The return of the triple track process

The UK market for alternative debt providers continues to grow apace. There are around 50 providers currently in the London market, compared with just over 20 two years ago. The numbers keep on rising, in quarter one of 2014, EY’s debt advisory team received a call at an average of about one a week from a new debt fund, anxious to spread the word, or in many cases from a potential new debt fund that had not yet even set up.

The funds have a wide variety of origins. Many are well-known mezzanine names, such as ICG, that have taken up senior lending. Others are offshoots of private equity houses, such as Blackstone’s GSO and HIG’s White Horse. There is European money too: for example Tikehau from France and Proventus from Sweden, as well as Islamic, and of course, US money.

Investment parameters vary enormously as well, with some funds looking to compete with, and even join, banks on club deals and others looking for those special situations, where banks can’t compete, but where they believe the credit, and therefore the return, is attractive.

There are a number of attractions for both private equity houses and non-sponsor companies. The prevalent product, unitranche, provides a “one stop” financing solution, with no intercreditor agreement, and is typically provided on an interest-only basis, allowing the borrower greater flexibility with its cash flows.

Against a background of stiff competition in the sphere, pricing is falling for the more vanilla credits, such that the gap with bank debt no longer looks so large, whereas appetite for the trickier credits is on the increase. The effect of this has been to create something that has begun to look like an arbitrage vs M&A, rather than the M&A driven debt market that was forecast for 2014.

In reality, M&A has only really been a driver for the very best assets, typically those trading on double digit multiples. For those at the single digit end of the multiples range, recap is now an important alternative to M&A, a process that started almost accidentally in 2013, whilst private equity houses were engaged either in formal or informal sale discussions on their assets.

What these processes often revealed, was that whereas the multiples actually achievable for their assets often fell short of what was desired – let’s say a hoped-for 8 x became 6 x – the funds’ appetite for leverage that might have been 4 x or more for a sale was only dimmed marginally by the prospects of a recap. Hence what is achievable on a recap, with another “throw of the dice” on the equity, is beginning to look remarkably close to what might be achievable as a result of a sale itself.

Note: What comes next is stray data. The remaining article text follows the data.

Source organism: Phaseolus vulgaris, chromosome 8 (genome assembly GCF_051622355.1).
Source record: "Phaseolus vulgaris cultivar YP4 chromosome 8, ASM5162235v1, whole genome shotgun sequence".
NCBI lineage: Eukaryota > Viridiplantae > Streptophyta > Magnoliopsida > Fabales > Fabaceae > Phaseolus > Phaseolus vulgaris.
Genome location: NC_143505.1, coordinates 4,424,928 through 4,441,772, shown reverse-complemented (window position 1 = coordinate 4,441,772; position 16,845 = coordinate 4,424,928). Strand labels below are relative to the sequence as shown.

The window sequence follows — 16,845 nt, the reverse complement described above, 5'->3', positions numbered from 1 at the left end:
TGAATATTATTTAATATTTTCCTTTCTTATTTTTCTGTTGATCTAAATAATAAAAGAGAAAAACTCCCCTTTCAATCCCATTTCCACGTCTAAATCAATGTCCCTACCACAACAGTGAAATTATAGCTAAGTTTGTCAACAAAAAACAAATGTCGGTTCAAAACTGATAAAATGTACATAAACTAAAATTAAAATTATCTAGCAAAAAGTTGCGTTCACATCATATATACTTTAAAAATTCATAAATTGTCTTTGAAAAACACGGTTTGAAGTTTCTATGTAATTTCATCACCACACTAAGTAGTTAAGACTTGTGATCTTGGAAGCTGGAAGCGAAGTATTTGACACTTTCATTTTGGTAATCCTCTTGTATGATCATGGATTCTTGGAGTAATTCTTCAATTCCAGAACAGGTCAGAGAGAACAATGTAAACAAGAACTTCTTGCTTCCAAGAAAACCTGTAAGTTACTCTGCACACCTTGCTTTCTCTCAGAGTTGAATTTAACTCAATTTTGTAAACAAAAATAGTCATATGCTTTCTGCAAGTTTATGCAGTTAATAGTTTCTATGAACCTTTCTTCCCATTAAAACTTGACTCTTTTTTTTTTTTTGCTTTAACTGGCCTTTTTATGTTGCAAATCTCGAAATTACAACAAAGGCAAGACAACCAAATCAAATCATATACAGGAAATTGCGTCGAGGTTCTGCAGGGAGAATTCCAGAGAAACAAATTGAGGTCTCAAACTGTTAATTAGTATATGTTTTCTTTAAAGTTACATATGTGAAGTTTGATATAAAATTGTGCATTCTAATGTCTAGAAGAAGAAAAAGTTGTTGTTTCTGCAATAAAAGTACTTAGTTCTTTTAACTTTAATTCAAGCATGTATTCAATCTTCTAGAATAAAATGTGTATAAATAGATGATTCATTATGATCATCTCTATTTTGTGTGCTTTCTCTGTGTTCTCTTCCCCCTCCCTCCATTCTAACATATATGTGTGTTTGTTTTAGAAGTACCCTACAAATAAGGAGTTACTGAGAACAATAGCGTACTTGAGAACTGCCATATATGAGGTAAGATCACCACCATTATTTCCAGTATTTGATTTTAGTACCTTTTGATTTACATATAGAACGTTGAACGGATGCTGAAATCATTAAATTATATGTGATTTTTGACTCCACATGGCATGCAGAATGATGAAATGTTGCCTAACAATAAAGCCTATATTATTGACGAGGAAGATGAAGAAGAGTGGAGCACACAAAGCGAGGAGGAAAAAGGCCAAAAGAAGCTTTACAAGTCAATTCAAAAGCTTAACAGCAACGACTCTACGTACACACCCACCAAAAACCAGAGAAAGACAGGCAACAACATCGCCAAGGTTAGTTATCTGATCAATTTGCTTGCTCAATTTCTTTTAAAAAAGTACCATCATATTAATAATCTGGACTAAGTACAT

Given the current enthusiasm for IPOs, this is often linked to an IPO process, giving a private equity house effectively a triple bite at the cherry – some initial explorations of M&A, which are soon discounted, a recapitalisation to achieve the “bird in hand” return, followed by a “de-risked” run at an IPO process. The triple track of the boom years is effectively back, except now, rather than running these three exit options in parallel, they are typically done over 12-18 months as a sequential process.

The versatility of the recapitalisation, and the opportunity it creates to seize returns immediately means that in 2014, it is here to stay and is now an accepted milestone on an asset’s path through a PE portfolio, rather than the “poor relation” outcome. So much so that we have now even begun taking recapitalisation work from turnaround specialists, and seen good appetite from funds ready to allow an effective exit to those funds, whilst preserving additional upside for them.

Bridget Walsh is a partner and head of private equity for the UK and Ireland at EY. Greg Moreton is a director in the capital and debt advisory team. Both work in EY’s London office.